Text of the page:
Timeline #3 - The 509th; The
Special Mission #16
The SIX B-29's of the
- Bockscar", piloted by Maj. Charles Sweeney
carried the "Fat Man" plutonium bomb.
- "The Great Artiste", piloted by Capt.
Fred Bock, was assigned to drop the three instruments used to
measure the blast effects of the bomb.
- "The Big Stink", flown by Maj. James
Hopkins, carried the scientific observers.
- "Full House", flown by Capt. Ralph
Taylor, acts as a standby aircraft and flew to Iwo Jima in the event
of mechanical problems with Bockscar.
- "Up an' Atom", piloted by Capt. George
Marquardt, will act as a weather
plane and fly ahead to primary target of Kokura.
- "Laggin' Dragon", piloted by Capt.
Charles McKnight, will act as a weather plane
and fly ahead to the secondary target of Nagasaki.
The Mission's Timeline...
8/7/45 - The decision to drop the second bomb was made
on Guam. It's use was calculated to indicate that we had an
endless supply of the new weapon. Many say that the 3rd bomb would
actually not be ready until September. There is some differing of
opinion on this.
8/7/45 - Fat Man (F31) with high explosives and a
nuclear (plutonium) core was assembled by Navy Commander Ashworth.
In the rush to complete the bomb, the firing unit cable was installed
backwards, requiring B. J. O'Keefe to cut the connectors and reinstall
them at the very last minute.
8/8/45; 2:00 PM - Initial word was sent out that there
would be an upcoming briefing.
8/8/45; 10:00 PM - Fat Man is loaded into Bock's Car,
this time fully armed!
Note: The second mission was originally
scheduled for August 11th but because of weather concerns, it was moved
up two days to August 9th. This rescheduling also brought about a
change of aircraft. This switch created a great deal of confusion,
some of which still remains with us to this day. Maj. Sweeney was
in line to command the second mission. However, his aircraft, The
Great Artiste was still fitted with the special gear to drop the special
measuring instruments and it could not be made ready to carry the bomb
in time. Therefore, Tibbets made the quick decision to have the
crew of The Great Artiste carry the Fat Man bomb in another B-29 named
"Bockscar", so named for its pilot Fred Bock. Bock and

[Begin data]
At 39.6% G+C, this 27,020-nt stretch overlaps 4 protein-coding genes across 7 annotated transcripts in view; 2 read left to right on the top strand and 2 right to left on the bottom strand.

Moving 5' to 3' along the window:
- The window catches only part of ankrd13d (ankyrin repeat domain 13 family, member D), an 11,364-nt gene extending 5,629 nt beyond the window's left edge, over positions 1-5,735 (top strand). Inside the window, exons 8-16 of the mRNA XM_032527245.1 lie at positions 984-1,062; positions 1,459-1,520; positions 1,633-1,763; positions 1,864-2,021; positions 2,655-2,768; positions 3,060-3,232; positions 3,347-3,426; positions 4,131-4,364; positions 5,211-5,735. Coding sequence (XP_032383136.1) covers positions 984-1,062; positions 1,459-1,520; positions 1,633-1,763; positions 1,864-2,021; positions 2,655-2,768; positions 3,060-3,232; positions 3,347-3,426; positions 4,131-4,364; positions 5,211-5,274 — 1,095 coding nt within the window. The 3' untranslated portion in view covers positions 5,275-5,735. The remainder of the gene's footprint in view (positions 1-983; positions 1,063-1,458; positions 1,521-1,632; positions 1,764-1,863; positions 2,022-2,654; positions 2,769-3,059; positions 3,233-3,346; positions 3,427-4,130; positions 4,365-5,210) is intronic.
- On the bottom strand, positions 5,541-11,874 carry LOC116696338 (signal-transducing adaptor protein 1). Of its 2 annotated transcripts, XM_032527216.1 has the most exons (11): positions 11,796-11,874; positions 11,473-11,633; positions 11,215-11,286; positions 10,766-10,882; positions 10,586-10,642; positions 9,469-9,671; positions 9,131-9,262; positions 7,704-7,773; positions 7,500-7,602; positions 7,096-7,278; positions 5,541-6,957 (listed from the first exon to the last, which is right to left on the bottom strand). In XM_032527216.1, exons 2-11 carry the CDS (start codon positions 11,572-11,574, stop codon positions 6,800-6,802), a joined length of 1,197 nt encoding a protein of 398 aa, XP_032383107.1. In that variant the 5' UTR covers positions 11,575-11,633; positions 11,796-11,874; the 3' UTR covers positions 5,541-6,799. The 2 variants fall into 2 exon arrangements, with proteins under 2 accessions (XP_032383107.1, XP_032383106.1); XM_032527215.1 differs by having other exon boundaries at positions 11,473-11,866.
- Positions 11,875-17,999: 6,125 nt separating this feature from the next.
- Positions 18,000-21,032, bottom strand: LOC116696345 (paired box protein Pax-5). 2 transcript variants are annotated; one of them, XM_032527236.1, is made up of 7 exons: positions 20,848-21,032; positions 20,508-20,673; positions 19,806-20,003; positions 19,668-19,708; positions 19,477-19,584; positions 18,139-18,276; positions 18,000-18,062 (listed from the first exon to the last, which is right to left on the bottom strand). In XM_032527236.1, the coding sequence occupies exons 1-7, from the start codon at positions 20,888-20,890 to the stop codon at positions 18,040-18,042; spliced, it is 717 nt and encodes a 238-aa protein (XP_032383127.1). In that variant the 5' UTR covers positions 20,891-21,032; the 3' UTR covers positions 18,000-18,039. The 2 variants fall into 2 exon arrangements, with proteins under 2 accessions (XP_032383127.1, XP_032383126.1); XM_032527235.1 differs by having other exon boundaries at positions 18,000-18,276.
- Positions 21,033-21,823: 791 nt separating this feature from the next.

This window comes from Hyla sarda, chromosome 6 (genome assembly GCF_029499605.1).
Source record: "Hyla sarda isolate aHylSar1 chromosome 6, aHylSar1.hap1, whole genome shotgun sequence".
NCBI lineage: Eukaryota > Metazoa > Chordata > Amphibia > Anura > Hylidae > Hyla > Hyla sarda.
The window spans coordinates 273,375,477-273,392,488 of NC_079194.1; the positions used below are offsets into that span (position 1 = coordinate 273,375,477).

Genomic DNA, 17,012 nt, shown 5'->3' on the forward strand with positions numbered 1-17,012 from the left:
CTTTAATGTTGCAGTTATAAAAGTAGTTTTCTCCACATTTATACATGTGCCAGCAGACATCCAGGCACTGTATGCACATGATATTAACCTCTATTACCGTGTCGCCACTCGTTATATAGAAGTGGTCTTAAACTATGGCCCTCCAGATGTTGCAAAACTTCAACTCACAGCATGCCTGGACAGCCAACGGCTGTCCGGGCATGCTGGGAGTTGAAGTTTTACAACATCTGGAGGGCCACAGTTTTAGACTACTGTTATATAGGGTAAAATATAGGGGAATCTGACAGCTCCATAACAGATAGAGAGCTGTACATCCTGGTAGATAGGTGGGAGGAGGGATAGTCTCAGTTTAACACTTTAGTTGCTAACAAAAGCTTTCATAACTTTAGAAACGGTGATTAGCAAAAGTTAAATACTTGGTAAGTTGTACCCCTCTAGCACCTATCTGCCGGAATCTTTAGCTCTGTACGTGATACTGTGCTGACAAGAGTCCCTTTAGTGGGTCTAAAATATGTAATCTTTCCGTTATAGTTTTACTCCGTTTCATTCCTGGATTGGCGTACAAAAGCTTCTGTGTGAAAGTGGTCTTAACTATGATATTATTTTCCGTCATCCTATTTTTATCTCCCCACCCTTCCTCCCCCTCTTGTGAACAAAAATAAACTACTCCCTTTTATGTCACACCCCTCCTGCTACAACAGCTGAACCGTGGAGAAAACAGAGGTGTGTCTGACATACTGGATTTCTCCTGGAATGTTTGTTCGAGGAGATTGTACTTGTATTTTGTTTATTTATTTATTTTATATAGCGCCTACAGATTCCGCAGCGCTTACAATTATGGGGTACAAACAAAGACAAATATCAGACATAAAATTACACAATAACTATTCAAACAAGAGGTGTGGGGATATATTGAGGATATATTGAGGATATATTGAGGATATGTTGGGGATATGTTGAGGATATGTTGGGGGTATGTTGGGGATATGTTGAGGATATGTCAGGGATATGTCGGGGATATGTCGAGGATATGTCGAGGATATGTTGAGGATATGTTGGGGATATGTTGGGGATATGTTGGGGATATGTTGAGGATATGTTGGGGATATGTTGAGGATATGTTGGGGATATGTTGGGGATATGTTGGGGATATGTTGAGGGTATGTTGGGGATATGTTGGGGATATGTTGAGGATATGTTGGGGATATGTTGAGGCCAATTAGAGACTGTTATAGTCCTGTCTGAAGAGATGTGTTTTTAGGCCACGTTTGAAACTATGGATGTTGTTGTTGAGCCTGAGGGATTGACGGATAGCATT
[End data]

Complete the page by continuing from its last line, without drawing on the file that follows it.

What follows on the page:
his crew would fly The Great Artiste. The decision made a lot of
sense. A simple switch of crews from one B-29 to another happened
all the time.
8/8/45; 11:00 PM - A pre-flight briefing was held for
all crew members of the three primary planes. Rendezvous point is
changed from Iwo Jima to Yakushima due to bad weather. In
addition, the altitude at which we were to fly to the Japanese Empire
was raised 17,000 feet from the normal 9,000 feet. A different
rendezvous point didn't mean much, but the higher altitude meant greater
fuel consumption. Two important directives were issued by Tibbets
at this briefing. (1) Wait no more than 15 minutes at the rendezvous
point before proceeding on to Japan and (2) Drop "Fat Man"
visually, ie., we must see the target!
8/9/45; Prior to take off, flight engineer Kuharek
notices the fuel pump for one of the reserve tanks on Bockscar is not
functioning. The crew deplanes while the situation is
discussed. The decision is made to carry on with the mission as
8/9/45; 2:58 AM - The two weather planes, Up an' Atom
and Laggin' Dragon, take off for their selected cities to monitor
8/9/45; 3:49 AM - Bockscar, piloted by Major Charles
"Chuck" Sweeney, lifts off from Tinian Island. This take
off was tricky, as the B-29 was loaded past a safe limit. Everyone
on Tinian, at one time or another, had witnessed a B29, heavily laden
with mines, crash and explode at the end of the runway when just one
engine was lost. As Bockscar sped down the 8,500 foot runway in
the dark of night, you can bet it was on the minds of the crew members.
8/9/45; 3:51 AM - The Great Artiste, piloted by Capt.